Try to buy your dinnerware from local ceramic artists. There are plenty of art fairs throughout the country. Not only are you supporting them specially in these hard times for us artists, but you will get a safe work of art with better quality and durability.

9:40AM PST on Dec 15, 2007

We have hosted international students for many years. Lately we switched to cloth napkins. A colorful metal organizer with magnetic back sticks to our fridge and has everyones names printed on front of each section. Although all napkins have the same pattern, we never get confused about ownership. Each student puts away their own napkin into their designated spot. Its fun, easy and saves money.

3:26PM PST on Dec 11, 2007

Bravo to Jacqueline say yes to life and treat yourself when alone like you are a guest I even use the best china,also tuck my napkin under my chin, hate spills on my tops I use unbleached muslin or linen and use iron on pattern and embroidery napkins,so colorful.You can get paper towels and napkins at dollar stores cheap.Ruined table cloths can be used for napkins and the good parts of old sheets.Nothing quite like a beautiful napkin in a bread basket amongst the rolls.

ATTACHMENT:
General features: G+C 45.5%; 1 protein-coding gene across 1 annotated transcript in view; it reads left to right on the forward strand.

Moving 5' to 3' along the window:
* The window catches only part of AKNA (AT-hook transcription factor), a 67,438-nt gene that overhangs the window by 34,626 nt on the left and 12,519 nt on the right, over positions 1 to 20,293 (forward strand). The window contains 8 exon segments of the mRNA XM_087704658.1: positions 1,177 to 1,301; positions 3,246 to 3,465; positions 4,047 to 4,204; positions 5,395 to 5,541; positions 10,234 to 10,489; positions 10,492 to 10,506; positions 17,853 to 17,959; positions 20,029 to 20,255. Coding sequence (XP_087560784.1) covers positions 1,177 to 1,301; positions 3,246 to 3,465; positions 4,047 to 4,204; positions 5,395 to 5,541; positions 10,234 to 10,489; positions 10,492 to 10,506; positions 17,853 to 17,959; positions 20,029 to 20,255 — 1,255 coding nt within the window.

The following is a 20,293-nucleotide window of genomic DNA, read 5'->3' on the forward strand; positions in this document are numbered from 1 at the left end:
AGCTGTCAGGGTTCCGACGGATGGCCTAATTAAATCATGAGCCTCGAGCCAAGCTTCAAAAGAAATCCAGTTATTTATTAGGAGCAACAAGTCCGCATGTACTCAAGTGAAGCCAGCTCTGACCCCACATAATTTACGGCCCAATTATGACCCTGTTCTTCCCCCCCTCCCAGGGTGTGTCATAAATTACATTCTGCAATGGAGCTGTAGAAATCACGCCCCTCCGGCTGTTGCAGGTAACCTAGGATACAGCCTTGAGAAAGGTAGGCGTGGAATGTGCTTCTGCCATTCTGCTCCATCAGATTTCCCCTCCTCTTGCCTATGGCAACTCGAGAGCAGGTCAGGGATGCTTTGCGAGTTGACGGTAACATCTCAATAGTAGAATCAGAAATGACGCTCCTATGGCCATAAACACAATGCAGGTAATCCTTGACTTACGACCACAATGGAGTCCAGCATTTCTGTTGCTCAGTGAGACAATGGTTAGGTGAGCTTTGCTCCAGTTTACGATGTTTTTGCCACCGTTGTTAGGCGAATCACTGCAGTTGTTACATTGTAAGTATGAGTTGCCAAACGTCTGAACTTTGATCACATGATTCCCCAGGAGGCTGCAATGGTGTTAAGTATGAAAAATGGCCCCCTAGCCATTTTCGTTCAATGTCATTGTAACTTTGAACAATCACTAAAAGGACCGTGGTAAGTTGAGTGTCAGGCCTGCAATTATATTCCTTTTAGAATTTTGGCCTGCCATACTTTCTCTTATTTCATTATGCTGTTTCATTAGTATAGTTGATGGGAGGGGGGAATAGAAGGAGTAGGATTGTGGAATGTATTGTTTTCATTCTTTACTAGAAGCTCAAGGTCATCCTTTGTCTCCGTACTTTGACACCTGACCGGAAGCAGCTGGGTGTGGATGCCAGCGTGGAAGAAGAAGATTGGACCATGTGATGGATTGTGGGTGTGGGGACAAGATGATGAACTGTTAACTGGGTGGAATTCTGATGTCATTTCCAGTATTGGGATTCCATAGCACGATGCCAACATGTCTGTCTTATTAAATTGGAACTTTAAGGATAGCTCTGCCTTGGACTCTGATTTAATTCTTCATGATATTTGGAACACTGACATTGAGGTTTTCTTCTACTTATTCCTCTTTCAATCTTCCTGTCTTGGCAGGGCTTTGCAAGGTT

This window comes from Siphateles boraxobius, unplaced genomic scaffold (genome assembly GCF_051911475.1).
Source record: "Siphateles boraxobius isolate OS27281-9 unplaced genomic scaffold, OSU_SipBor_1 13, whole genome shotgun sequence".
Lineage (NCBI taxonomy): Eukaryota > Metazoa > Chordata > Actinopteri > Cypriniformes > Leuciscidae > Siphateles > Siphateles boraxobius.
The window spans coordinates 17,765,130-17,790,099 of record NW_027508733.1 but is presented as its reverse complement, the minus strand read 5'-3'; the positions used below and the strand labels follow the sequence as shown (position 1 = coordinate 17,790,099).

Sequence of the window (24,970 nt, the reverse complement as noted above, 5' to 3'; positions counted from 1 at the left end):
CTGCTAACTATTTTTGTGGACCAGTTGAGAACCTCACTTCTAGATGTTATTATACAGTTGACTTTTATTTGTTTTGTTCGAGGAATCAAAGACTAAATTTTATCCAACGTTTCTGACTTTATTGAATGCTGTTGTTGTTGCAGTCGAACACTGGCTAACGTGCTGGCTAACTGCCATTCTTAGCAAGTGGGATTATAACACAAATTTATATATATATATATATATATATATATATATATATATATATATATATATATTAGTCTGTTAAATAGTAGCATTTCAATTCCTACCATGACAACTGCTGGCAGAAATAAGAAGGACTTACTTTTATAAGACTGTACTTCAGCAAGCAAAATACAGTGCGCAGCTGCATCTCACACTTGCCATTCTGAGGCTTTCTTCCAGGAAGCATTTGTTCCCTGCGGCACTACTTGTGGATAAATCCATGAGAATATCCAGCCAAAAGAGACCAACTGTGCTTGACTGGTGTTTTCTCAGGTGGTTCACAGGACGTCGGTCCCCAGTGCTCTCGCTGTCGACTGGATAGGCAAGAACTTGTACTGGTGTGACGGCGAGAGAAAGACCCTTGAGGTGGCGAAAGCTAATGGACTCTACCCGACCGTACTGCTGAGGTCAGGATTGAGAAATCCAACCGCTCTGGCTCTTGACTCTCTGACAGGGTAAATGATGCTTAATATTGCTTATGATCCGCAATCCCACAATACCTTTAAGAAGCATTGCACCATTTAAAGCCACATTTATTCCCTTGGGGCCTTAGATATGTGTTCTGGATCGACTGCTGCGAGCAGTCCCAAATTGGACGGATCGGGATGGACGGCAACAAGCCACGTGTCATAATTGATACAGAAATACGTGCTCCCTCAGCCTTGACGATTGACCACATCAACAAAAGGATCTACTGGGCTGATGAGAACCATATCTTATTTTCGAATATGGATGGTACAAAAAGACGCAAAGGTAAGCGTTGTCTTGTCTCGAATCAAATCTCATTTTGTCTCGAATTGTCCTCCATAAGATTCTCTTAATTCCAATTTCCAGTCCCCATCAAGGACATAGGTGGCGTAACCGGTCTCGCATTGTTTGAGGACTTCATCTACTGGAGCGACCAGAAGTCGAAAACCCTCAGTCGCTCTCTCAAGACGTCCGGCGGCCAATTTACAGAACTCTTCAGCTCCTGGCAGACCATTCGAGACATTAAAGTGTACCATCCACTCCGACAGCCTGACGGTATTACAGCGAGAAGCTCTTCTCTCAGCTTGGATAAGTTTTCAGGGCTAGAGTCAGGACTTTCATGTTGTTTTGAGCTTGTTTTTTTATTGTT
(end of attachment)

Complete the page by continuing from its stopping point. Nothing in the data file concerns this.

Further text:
2:03PM PST on Dec 11, 2007

Oh, I am so thankful for this. paper towels can really run up into the money. I found some beautiful towels with the word LOVE written on them. I am going to try them as napkins. Thanks, Annie B.

12:51PM PST on Dec 11, 2007

I've started using dishcloths as napkins. For some reason the cloth napkins I've bought never held up as well as my dishcloths so I decided that for everyday napkins I would buy cotton dishcloths - they end up being cheaper, easier to take care of, and cover your lap better. After they get a few stains they get switched to the kitchen drawer to use as dishtowels (and when they get way too gross there they get switched to the rag bag for cleaning). I also keep several at the office so I don't need to use paper towels.